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Summary Brentano's contributions to ontology are many, but two kinds stand out: his work on mereology and his work on nominalism. Brentano's mereology is quite sophisticated but also quite unorthodox. It differs from so-called classical mereology in several respects, most notably in rejecting the axiom of supplementation; Chisholm suggests that Brentano's very notion of parthood is different. As for Brentano's nominalism - often referred to as reism - it is explicit in some of Brentano's writings starting 1904; there are some scholarly debates over whether Brentano changed his mind one last time in the last two years of his life. There are also debates over whether Brentano's mereology and nominalism have any plausibility or are merely of historical interest. Other topics covered in this category include Brentano's work on existence talk, his views on substance and accident, and scholarly studies of his metaphysics' relation to Aristotle's.
Key works Brentano's most thorough mereological discussions are in Chapter 2 of Brentano 1982/1995 and Chapters 1 and 2 of Brentano 1933/1981 (though Chapter 4 of Book II of Brentano 1874 contains an early discussion). A useful discussion is in Baumgartner & Simons 1994. Brentano's nominalist turn is late and comes through in notes and dictations collected posthumously in Brentano 1930/1966 and especially Brentano 1933/1981. The term "reism" was coined by Kotarbinski (a student of Brentano's student Twardowski), who applied it to retroactively to Brentano (see Kotarbinski 1976); the label stuck in most interpretive circles.
Introductions For a useful survey of Brentano's metaphysical developments, see Chrudzimski & Smith 2004. Other expositions of Brentano's reism can be found in Smith 1987 and Woleński 2008. For expositions of his mereology, see Baumgartner & Simons 1994 and Kriegel manuscript.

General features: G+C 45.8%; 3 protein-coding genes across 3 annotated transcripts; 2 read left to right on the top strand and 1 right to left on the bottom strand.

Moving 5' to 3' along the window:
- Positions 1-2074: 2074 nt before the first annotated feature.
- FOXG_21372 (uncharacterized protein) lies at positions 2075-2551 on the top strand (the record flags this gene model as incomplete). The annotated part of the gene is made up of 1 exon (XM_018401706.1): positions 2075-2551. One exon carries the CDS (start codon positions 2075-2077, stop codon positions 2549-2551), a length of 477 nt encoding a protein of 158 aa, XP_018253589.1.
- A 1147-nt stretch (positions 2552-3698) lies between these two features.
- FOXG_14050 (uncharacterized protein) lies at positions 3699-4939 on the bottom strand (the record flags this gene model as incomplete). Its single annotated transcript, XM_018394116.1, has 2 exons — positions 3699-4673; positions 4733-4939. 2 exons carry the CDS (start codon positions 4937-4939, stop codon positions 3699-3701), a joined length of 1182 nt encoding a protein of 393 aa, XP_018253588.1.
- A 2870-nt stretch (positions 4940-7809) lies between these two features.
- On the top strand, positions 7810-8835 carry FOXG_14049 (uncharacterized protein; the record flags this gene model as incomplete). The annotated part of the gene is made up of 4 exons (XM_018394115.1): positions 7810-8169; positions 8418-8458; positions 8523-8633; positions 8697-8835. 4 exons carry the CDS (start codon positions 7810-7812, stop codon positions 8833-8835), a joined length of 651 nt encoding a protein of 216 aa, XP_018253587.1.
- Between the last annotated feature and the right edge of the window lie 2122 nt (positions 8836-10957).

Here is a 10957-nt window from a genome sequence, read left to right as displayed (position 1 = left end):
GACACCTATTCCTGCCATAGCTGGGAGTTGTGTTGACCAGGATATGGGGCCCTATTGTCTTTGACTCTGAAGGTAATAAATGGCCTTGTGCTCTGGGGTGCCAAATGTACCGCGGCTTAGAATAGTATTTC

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  1. Précis of Brentano’s Philosophical System.Uriah Kriegel - forthcoming - European Journal of Philosophy.
    Here is a rather difficult two-part question: How may we grasp (a) the nature of reality and (b) the nature of value? As I understand the man, answering this question was the principal, overarching aim of Franz Brentano’s philosophical work. More specifically, he wanted to provide an answer that respected a self-imposed theoretical constraint, namely, that our grasp of a thing’s status as real or as valuable be ultimately grounded in direct encounter with certain aspects of our conscious experience. The (...)
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  2. Franz Brentano: Central Ideas.Uriah Kriegel - forthcoming - Internet Encyclopedia of Philosophy.
    If you’re a professional philosopher, you’ve probably heard of Brentano as the thinker who reintroduced the notion of intentionality into modern philosophy. If you’re not a professional philosopher, you’ve probably never heard of him. But Brentano’s philosophical work expands far beyond the theme of intentionality and constitutes in fact a complete philosophical system, with well worked out and strikingly original theories in every major area of philosophy. The purpose of this article is to provide a panoramic yet digestible overview of (...)
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  3. Brentano and the Ideality of Time.Denis Seron - forthcoming - Revista de Filosofia Moderna E Contemporânea 9 (2).
    How is it possible to have present memory experiences of things that, being past, are no longer presently experienced? A possible answer to this long-standing philosophical question is what I call the “ideality of time view,” namely the view that temporal succession is unreal. In this paper I outline the basic idea behind Brentano’s version of the ideality of time view. Additionally, I contrast it with Hume’s version, suggesting that, despite significant differences, it can nonetheless be construed as broadly Humean.
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  4. Psychology First!Denis Seron - forthcoming - Studien Zur Österreichischen Philosophie.
    Brentano as well as many of his followers — with notable exceptions, especially Husserl — assigned to psychology a foundational role in the edifice of science, including philosophy. My suggestion in the present paper is that this view is a consequence of Brentano’s theory of intentionality. Brentano’s thesis of the intentionality of the mental, I argue, first and foremost expresses a strong epistemological position about what knowledge in general is: all knowledge, whether inner or outer, has its source in “inner (...)
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  5. Essais et conférences, tome II: La philosophie et ses ramifications.Franz Brentano - 2021 - Paris: Vrin.